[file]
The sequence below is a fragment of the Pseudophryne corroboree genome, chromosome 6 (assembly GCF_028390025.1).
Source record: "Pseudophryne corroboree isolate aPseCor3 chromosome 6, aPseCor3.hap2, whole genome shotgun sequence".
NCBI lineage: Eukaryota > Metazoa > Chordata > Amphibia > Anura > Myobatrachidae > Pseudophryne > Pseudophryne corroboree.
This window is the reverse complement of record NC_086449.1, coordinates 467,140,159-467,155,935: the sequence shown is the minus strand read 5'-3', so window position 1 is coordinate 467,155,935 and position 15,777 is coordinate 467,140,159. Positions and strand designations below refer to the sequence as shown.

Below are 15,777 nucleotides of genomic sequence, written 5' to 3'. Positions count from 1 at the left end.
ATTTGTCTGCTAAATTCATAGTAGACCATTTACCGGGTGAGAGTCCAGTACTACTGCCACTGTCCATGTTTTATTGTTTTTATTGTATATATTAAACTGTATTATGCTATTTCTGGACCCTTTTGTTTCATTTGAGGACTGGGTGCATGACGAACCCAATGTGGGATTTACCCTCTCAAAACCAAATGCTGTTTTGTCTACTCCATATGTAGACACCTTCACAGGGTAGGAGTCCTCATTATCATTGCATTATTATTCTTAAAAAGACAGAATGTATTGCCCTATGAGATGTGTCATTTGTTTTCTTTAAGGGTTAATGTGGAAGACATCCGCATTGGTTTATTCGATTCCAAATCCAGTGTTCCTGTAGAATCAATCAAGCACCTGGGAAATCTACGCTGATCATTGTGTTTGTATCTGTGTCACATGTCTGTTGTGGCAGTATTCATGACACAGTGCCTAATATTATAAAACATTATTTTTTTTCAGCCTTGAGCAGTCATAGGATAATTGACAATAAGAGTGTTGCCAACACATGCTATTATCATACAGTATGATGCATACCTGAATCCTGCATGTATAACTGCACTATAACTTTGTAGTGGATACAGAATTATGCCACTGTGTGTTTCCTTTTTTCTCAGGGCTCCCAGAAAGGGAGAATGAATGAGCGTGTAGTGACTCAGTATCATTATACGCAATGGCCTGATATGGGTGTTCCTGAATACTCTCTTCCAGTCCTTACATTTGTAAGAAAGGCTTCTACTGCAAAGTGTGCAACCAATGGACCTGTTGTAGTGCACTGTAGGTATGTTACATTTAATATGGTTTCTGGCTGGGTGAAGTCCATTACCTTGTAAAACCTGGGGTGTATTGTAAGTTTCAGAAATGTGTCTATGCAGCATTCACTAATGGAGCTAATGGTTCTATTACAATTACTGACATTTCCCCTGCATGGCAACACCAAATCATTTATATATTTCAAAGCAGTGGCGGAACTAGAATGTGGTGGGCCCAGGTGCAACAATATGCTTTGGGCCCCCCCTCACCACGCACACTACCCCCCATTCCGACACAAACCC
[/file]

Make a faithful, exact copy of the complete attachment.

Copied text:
The sequence below is a fragment of the Pseudophryne corroboree genome, chromosome 6 (assembly GCF_028390025.1).
Source record: "Pseudophryne corroboree isolate aPseCor3 chromosome 6, aPseCor3.hap2, whole genome shotgun sequence".
NCBI lineage: Eukaryota > Metazoa > Chordata > Amphibia > Anura > Myobatrachidae > Pseudophryne > Pseudophryne corroboree.
This window is the reverse complement of record NC_086449.1, coordinates 467,140,159-467,155,935: the sequence shown is the minus strand read 5'-3', so window position 1 is coordinate 467,155,935 and position 15,777 is coordinate 467,140,159. Positions and strand designations below refer to the sequence as shown.

Below are 15,777 nucleotides of genomic sequence, written 5' to 3'. Positions count from 1 at the left end.
ATTTGTCTGCTAAATTCATAGTAGACCATTTACCGGGTGAGAGTCCAGTACTACTGCCACTGTCCATGTTTTATTGTTTTTATTGTATATATTAAACTGTATTATGCTATTTCTGGACCCTTTTGTTTCATTTGAGGACTGGGTGCATGACGAACCCAATGTGGGATTTACCCTCTCAAAACCAAATGCTGTTTTGTCTACTCCATATGTAGACACCTTCACAGGGTAGGAGTCCTCATTATCATTGCATTATTATTCTTAAAAAGACAGAATGTATTGCCCTATGAGATGTGTCATTTGTTTTCTTTAAGGGTTAATGTGGAAGACATCCGCATTGGTTTATTCGATTCCAAATCCAGTGTTCCTGTAGAATCAATCAAGCACCTGGGAAATCTACGCTGATCATTGTGTTTGTATCTGTGTCACATGTCTGTTGTGGCAGTATTCATGACACAGTGCCTAATATTATAAAACATTATTTTTTTTCAGCCTTGAGCAGTCATAGGATAATTGACAATAAGAGTGTTGCCAACACATGCTATTATCATACAGTATGATGCATACCTGAATCCTGCATGTATAACTGCACTATAACTTTGTAGTGGATACAGAATTATGCCACTGTGTGTTTCCTTTTTTCTCAGGGCTCCCAGAAAGGGAGAATGAATGAGCGTGTAGTGACTCAGTATCATTATACGCAATGGCCTGATATGGGTGTTCCTGAATACTCTCTTCCAGTCCTTACATTTGTAAGAAAGGCTTCTACTGCAAAGTGTGCAACCAATGGACCTGTTGTAGTGCACTGTAGGTATGTTACATTTAATATGGTTTCTGGCTGGGTGAAGTCCATTACCTTGTAAAACCTGGGGTGTATTGTAAGTTTCAGAAATGTGTCTATGCAGCATTCACTAATGGAGCTAATGGTTCTATTACAATTACTGACATTTCCCCTGCATGGCAACACCAAATCATTTATATATTTCAAAGCAGTGGCGGAACTAGAATGTGGTGGGCCCAGGTGCAACAATATGCTTTGGGCCCCCCCTCACCACGCACACTACCCCCCATTCCGACACAAACCC